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What Is a Fish Factory?

Salmon is often processed in a fish factory.
Tuna is one of several fish species processed in fish factories.
Hake are commonly processed in a fish plant.
Fish from a fish factory.
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  • Written By: Sonal Panse
  • Edited By: Bronwyn Harris
  • Last Modified Date: 13 August 2014
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A fish factory is a fish processing facility where many different species of fish are processed to be sold in the fresh fish and retail market. The fish species that are usually processed in a fish plant include salmon, tuna, herring, mackerel, cod, haddock, hake, and many others. The fish factories may either have special farming facilities to breed their own fish, or they may hire independent fishing trawlers to supply them with fish. They may also have their own trawlers for this purpose.

Since fish are perishable commodities that can deteriorate quickly, it is necessary to preserve them until they can be taken to be processed in a fish factory. Many fishing vessels have freezers to store the fish, and some large fish processing companies even have a fish factory or a cannery row on the fishing vessel itself. Such a factory ship can deliver canned goods directly to the retail industry. Given the rising demand for fish around the world, there has been a corresponding rise in larger and better equipped fish factories.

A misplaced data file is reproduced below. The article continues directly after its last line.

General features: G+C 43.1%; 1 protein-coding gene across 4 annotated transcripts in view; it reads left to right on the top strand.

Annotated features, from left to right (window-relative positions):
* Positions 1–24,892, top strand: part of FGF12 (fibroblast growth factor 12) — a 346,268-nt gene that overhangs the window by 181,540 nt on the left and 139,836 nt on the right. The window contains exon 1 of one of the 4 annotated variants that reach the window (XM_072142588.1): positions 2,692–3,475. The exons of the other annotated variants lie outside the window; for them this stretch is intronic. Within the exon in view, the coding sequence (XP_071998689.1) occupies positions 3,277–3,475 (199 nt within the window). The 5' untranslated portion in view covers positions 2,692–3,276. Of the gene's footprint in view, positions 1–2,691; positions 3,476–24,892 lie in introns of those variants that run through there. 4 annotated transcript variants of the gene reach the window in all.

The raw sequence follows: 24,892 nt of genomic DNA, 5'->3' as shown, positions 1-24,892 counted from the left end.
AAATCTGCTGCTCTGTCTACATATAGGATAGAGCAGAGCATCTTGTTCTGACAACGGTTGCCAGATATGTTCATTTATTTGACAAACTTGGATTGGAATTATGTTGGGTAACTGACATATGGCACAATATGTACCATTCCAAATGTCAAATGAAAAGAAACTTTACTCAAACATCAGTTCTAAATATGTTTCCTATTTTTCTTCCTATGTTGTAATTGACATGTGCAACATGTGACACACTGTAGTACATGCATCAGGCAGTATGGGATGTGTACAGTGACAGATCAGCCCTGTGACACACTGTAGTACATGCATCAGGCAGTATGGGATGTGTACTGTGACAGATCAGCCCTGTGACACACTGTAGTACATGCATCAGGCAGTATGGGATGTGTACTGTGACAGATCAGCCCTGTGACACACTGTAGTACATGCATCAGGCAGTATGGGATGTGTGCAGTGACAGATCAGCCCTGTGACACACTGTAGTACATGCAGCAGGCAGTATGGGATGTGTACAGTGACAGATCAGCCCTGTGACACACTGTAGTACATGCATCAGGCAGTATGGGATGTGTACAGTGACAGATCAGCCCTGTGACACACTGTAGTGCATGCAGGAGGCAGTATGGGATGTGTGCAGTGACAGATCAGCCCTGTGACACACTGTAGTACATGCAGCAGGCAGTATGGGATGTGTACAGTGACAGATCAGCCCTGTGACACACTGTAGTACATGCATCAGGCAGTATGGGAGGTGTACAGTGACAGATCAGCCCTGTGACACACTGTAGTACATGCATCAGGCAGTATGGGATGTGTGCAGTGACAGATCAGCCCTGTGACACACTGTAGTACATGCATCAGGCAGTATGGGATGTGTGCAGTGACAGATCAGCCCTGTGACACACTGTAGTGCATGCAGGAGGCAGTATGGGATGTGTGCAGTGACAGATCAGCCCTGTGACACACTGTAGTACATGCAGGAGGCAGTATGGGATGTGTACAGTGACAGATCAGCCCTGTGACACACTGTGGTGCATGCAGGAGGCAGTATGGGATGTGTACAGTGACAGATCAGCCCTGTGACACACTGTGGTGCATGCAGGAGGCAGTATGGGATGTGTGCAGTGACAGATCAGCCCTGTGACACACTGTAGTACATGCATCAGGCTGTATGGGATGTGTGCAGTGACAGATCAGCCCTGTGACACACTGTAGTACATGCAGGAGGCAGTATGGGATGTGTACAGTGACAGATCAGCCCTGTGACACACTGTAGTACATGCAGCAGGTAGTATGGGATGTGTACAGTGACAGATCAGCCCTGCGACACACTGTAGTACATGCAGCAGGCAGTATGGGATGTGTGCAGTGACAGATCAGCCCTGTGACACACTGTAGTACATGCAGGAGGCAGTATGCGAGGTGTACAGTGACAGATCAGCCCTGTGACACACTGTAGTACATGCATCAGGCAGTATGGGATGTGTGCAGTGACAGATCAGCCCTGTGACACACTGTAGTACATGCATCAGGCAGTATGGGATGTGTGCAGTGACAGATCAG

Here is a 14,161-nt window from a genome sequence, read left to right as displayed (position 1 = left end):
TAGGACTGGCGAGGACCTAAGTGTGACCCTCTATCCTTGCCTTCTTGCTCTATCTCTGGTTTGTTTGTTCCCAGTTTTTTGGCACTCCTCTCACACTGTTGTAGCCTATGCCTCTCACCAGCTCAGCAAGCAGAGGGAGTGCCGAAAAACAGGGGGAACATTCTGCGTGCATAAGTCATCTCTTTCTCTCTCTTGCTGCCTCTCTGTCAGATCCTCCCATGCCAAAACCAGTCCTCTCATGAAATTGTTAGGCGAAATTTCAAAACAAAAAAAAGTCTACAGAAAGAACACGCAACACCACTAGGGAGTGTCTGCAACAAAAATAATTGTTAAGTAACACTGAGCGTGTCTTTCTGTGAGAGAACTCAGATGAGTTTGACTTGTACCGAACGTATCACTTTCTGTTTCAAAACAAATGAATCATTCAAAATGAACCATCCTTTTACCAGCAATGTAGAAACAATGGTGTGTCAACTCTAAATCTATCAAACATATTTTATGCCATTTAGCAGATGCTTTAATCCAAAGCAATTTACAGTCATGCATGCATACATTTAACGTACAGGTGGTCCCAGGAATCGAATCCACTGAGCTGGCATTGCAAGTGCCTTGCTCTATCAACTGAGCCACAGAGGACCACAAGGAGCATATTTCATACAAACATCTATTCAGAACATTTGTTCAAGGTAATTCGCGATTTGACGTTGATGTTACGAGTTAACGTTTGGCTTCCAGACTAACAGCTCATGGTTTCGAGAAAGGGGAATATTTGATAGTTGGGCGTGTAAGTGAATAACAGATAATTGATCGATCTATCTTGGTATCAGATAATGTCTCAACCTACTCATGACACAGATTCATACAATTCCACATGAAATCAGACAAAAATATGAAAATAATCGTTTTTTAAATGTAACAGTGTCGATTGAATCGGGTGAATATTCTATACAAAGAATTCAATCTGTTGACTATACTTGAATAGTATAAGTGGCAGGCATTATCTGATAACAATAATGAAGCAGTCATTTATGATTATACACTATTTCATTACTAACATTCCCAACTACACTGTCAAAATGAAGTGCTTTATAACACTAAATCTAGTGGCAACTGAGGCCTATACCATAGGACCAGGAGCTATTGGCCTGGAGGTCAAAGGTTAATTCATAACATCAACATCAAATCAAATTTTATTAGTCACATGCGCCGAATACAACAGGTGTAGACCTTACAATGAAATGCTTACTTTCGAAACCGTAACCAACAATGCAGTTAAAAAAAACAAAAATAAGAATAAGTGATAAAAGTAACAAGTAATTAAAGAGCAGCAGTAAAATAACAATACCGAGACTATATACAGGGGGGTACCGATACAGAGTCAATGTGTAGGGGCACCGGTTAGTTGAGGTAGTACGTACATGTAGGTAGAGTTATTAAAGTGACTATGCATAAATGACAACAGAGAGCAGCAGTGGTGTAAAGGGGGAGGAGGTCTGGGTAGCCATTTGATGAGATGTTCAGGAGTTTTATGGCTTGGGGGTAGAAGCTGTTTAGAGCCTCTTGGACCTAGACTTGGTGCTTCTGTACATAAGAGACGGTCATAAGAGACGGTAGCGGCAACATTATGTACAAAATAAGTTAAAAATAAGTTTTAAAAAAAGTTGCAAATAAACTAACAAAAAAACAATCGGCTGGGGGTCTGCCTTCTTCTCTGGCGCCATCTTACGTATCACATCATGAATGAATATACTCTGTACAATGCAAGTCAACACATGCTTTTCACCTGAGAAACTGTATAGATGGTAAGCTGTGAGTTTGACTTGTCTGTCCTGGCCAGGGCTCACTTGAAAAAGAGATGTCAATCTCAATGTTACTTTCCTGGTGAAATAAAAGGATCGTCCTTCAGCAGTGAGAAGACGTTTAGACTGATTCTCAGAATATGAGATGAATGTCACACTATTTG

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There are different stages in fish processing. The raw fish is usually first sorted and then it may be preserved as is or it may be skinned and gutted. The fish is then filleted, graded, cut, and trimmed. Depending on how the fish is to be sold, it may be frozen, salted or precooked for preservation. The fish that is to be sold in the retail trade is usually sent to be canned in the cannery row.

Processing fish in this way is not a new concept. There are many instances in history of fishing vessels having specialist fishermen on board to process the fish, or having the fish processed as soon as possible in a coastal fish processing center. Archaeologists have found a Roman fish processing plant in Baelo Claudia in Spain. This fish factory was used to process the Spanish garum fish and it was then exported to Rome.

With increasing fish consumption in modern times, there is a concern about over-fishing and depleting the natural fish populations. To prevent this from happening, many fishing companies either breed their own fish or agree to follow a strict fishing quota. It is also mandatory nowadays for a fish factory to get a food safety certification to show that they are following the correct and hygienic procedures in getting their fish products ready for the consumer market.

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